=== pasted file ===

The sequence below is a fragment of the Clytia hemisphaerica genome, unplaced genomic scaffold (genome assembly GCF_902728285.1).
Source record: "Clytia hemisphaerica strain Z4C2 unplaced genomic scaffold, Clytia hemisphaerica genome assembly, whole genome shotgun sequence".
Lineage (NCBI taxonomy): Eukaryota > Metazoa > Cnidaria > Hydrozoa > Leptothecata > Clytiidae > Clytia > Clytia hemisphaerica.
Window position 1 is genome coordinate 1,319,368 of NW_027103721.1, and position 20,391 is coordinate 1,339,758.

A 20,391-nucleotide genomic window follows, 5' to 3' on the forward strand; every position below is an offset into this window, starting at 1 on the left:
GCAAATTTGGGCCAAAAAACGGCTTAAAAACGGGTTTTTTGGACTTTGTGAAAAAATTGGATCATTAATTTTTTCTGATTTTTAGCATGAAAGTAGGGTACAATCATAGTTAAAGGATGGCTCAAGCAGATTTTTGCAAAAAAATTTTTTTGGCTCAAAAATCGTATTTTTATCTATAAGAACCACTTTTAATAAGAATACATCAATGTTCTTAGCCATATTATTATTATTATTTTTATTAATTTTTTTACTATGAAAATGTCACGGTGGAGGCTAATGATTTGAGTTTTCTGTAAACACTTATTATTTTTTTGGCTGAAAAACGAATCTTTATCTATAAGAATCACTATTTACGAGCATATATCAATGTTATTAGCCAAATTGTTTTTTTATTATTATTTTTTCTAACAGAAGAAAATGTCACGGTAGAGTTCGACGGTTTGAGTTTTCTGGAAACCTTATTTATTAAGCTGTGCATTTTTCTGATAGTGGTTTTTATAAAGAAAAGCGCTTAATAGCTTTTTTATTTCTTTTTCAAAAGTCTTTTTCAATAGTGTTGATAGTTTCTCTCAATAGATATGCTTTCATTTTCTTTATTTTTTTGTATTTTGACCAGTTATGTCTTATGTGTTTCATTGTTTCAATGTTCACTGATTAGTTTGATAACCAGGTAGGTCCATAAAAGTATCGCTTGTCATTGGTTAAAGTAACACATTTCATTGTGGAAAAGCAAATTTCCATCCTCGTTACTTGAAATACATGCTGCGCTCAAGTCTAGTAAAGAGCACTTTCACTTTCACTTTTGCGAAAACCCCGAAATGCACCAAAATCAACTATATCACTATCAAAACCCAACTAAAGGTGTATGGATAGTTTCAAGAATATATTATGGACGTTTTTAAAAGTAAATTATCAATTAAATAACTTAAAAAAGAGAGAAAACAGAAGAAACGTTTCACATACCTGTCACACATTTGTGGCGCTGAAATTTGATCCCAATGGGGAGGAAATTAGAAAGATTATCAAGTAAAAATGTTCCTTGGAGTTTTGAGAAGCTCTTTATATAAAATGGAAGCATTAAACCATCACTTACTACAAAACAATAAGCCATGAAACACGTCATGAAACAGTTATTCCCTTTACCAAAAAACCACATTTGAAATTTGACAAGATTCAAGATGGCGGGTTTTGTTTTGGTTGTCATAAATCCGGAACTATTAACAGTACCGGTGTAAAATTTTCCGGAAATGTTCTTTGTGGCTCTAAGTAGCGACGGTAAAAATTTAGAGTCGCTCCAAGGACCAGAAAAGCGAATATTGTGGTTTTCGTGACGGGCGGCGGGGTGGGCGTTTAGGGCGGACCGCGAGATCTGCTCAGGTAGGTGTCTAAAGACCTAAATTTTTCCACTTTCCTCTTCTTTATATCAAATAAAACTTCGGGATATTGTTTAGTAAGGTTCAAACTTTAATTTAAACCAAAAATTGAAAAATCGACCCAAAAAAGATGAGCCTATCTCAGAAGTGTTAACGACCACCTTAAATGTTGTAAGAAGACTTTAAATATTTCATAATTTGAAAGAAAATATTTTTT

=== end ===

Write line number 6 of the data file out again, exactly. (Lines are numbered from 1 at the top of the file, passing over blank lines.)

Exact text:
GCAAATTTGGGCCAAAAAACGGCTTAAAAACGGGTTTTTTGGACTTTGTGAAAAAATTGGATCATTAATTTTTTCTGATTTTTAGCATGAAAGTAGGGTACAATCATAGTTAAAGGATGGCTCAAGCAGATTTTTGCAAAAAAATTTTTTTGGCTCAAAAATCGTATTTTTATCTATAAGAACCACTTTTAATAAGAATACATCAATGTTCTTAGCCATATTATTATTATTATTTTTATTAATTTTTTTACTATGAAAATGTCACGGTGGAGGCTAATGATTTGAGTTTTCTGTAAACACTTATTATTTTTTTGGCTGAAAAACGAATCTTTATCTATAAGAATCACTATTTACGAGCATATATCAATGTTATTAGCCAAATTGTTTTTTTATTATTATTTTTTCTAACAGAAGAAAATGTCACGGTAGAGTTCGACGGTTTGAGTTTTCTGGAAACCTTATTTATTAAGCTGTGCATTTTTCTGATAGTGGTTTTTATAAAGAAAAGCGCTTAATAGCTTTTTTATTTCTTTTTCAAAAGTCTTTTTCAATAGTGTTGATAGTTTCTCTCAATAGATATGCTTTCATTTTCTTTATTTTTTTGTATTTTGACCAGTTATGTCTTATGTGTTTCATTGTTTCAATGTTCACTGATTAGTTTGATAACCAGGTAGGTCCATAAAAGTATCGCTTGTCATTGGTTAAAGTAACACATTTCATTGTGGAAAAGCAAATTTCCATCCTCGTTACTTGAAATACATGCTGCGCTCAAGTCTAGTAAAGAGCACTTTCACTTTCACTTTTGCGAAAACCCCGAAATGCACCAAAATCAACTATATCACTATCAAAACCCAACTAAAGGTGTATGGATAGTTTCAAGAATATATTATGGACGTTTTTAAAAGTAAATTATCAATTAAATAACTTAAAAAAGAGAGAAAACAGAAGAAACGTTTCACATACCTGTCACACATTTGTGGCGCTGAAATTTGATCCCAATGGGGAGGAAATTAGAAAGATTATCAAGTAAAAATGTTCCTTGGAGTTTTGAGAAGCTCTTTATATAAAATGGAAGCATTAAACCATCACTTACTACAAAACAATAAGCCATGAAACACGTCATGAAACAGTTATTCCCTTTACCAAAAAACCACATTTGAAATTTGACAAGATTCAAGATGGCGGGTTTTGTTTTGGTTGTCATAAATCCGGAACTATTAACAGTACCGGTGTAAAATTTTCCGGAAATGTTCTTTGTGGCTCTAAGTAGCGACGGTAAAAATTTAGAGTCGCTCCAAGGACCAGAAAAGCGAATATTGTGGTTTTCGTGACGGGCGGCGGGGTGGGCGTTTAGGGCGGACCGCGAGATCTGCTCAGGTAGGTGTCTAAAGACCTAAATTTTTCCACTTTCCTCTTCTTTATATCAAATAAAACTTCGGGATATTGTTTAGTAAGGTTCAAACTTTAATTTAAACCAAAAATTGAAAAATCGACCCAAAAAAGATGAGCCTATCTCAGAAGTGTTAACGACCACCTTAAATGTTGTAAGAAGACTTTAAATATTTCATAATTTGAAAGAAAATATTTTTT